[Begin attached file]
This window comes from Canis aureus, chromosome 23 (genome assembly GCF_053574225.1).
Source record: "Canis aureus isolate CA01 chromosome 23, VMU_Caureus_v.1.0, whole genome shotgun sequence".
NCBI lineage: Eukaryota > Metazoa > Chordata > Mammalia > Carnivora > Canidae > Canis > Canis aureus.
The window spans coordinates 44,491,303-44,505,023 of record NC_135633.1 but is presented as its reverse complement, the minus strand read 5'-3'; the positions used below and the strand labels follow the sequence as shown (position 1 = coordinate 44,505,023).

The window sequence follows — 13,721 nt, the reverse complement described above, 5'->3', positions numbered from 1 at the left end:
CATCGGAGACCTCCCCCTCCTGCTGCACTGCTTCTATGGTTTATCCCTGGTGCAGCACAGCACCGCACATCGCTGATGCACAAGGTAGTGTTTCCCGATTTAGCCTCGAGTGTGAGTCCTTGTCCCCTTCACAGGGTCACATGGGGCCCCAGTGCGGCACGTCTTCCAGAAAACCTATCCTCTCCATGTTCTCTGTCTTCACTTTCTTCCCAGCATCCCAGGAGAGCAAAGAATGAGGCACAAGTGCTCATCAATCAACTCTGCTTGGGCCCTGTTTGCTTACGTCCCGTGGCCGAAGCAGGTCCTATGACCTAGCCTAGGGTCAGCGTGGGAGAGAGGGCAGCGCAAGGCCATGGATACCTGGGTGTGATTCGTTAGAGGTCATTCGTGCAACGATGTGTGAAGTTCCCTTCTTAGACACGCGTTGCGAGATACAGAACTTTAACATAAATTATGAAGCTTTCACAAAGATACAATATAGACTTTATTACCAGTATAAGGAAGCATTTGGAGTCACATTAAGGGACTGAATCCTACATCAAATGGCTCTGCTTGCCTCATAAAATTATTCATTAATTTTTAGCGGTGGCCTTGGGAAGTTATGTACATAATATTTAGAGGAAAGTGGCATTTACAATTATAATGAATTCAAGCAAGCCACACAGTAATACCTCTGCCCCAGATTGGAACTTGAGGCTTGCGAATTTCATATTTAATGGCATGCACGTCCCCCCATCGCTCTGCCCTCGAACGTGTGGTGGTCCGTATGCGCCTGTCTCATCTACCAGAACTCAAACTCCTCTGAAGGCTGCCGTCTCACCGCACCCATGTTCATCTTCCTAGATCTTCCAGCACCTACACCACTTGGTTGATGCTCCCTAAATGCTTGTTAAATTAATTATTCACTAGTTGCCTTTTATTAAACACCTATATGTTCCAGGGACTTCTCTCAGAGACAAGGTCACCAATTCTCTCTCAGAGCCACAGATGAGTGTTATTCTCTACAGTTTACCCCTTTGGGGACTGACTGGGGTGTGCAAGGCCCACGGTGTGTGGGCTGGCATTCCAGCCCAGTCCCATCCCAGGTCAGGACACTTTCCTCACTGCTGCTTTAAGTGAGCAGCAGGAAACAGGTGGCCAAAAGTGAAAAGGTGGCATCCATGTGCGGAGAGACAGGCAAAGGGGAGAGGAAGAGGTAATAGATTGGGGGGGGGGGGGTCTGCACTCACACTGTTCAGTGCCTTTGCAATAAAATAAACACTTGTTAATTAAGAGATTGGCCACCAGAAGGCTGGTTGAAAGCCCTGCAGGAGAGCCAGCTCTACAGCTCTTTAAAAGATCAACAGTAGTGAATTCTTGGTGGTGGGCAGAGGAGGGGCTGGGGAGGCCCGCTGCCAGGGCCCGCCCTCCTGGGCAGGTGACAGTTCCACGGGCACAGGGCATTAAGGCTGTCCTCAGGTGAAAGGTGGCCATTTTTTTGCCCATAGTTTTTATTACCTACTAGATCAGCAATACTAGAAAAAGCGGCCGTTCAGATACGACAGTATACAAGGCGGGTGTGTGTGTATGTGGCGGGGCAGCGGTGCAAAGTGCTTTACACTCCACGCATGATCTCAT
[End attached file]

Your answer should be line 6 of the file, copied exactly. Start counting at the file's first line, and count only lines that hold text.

CATCGGAGACCTCCCCCTCCTGCTGCACTGCTTCTATGGTTTATCCCTGGTGCAGCACAGCACCGCACATCGCTGATGCACAAGGTAGTGTTTCCCGATTTAGCCTCGAGTGTGAGTCCTTGTCCCCTTCACAGGGTCACATGGGGCCCCAGTGCGGCACGTCTTCCAGAAAACCTATCCTCTCCATGTTCTCTGTCTTCACTTTCTTCCCAGCATCCCAGGAGAGCAAAGAATGAGGCACAAGTGCTCATCAATCAACTCTGCTTGGGCCCTGTTTGCTTACGTCCCGTGGCCGAAGCAGGTCCTATGACCTAGCCTAGGGTCAGCGTGGGAGAGAGGGCAGCGCAAGGCCATGGATACCTGGGTGTGATTCGTTAGAGGTCATTCGTGCAACGATGTGTGAAGTTCCCTTCTTAGACACGCGTTGCGAGATACAGAACTTTAACATAAATTATGAAGCTTTCACAAAGATACAATATAGACTTTATTACCAGTATAAGGAAGCATTTGGAGTCACATTAAGGGACTGAATCCTACATCAAATGGCTCTGCTTGCCTCATAAAATTATTCATTAATTTTTAGCGGTGGCCTTGGGAAGTTATGTACATAATATTTAGAGGAAAGTGGCATTTACAATTATAATGAATTCAAGCAAGCCACACAGTAATACCTCTGCCCCAGATTGGAACTTGAGGCTTGCGAATTTCATATTTAATGGCATGCACGTCCCCCCATCGCTCTGCCCTCGAACGTGTGGTGGTCCGTATGCGCCTGTCTCATCTACCAGAACTCAAACTCCTCTGAAGGCTGCCGTCTCACCGCACCCATGTTCATCTTCCTAGATCTTCCAGCACCTACACCACTTGGTTGATGCTCCCTAAATGCTTGTTAAATTAATTATTCACTAGTTGCCTTTTATTAAACACCTATATGTTCCAGGGACTTCTCTCAGAGACAAGGTCACCAATTCTCTCTCAGAGCCACAGATGAGTGTTATTCTCTACAGTTTACCCCTTTGGGGACTGACTGGGGTGTGCAAGGCCCACGGTGTGTGGGCTGGCATTCCAGCCCAGTCCCATCCCAGGTCAGGACACTTTCCTCACTGCTGCTTTAAGTGAGCAGCAGGAAACAGGTGGCCAAAAGTGAAAAGGTGGCATCCATGTGCGGAGAGACAGGCAAAGGGGAGAGGAAGAGGTAATAGATTGGGGGGGGGGGGGTCTGCACTCACACTGTTCAGTGCCTTTGCAATAAAATAAACACTTGTTAATTAAGAGATTGGCCACCAGAAGGCTGGTTGAAAGCCCTGCAGGAGAGCCAGCTCTACAGCTCTTTAAAAGATCAACAGTAGTGAATTCTTGGTGGTGGGCAGAGGAGGGGCTGGGGAGGCCCGCTGCCAGGGCCCGCCCTCCTGGGCAGGTGACAGTTCCACGGGCACAGGGCATTAAGGCTGTCCTCAGGTGAAAGGTGGCCATTTTTTTGCCCATAGTTTTTATTACCTACTAGATCAGCAATACTAGAAAAAGCGGCCGTTCAGATACGACAGTATACAAGGCGGGTGTGTGTGTATGTGGCGGGGCAGCGGTGCAAAGTGCTTTACACTCCACGCATGATCTCAT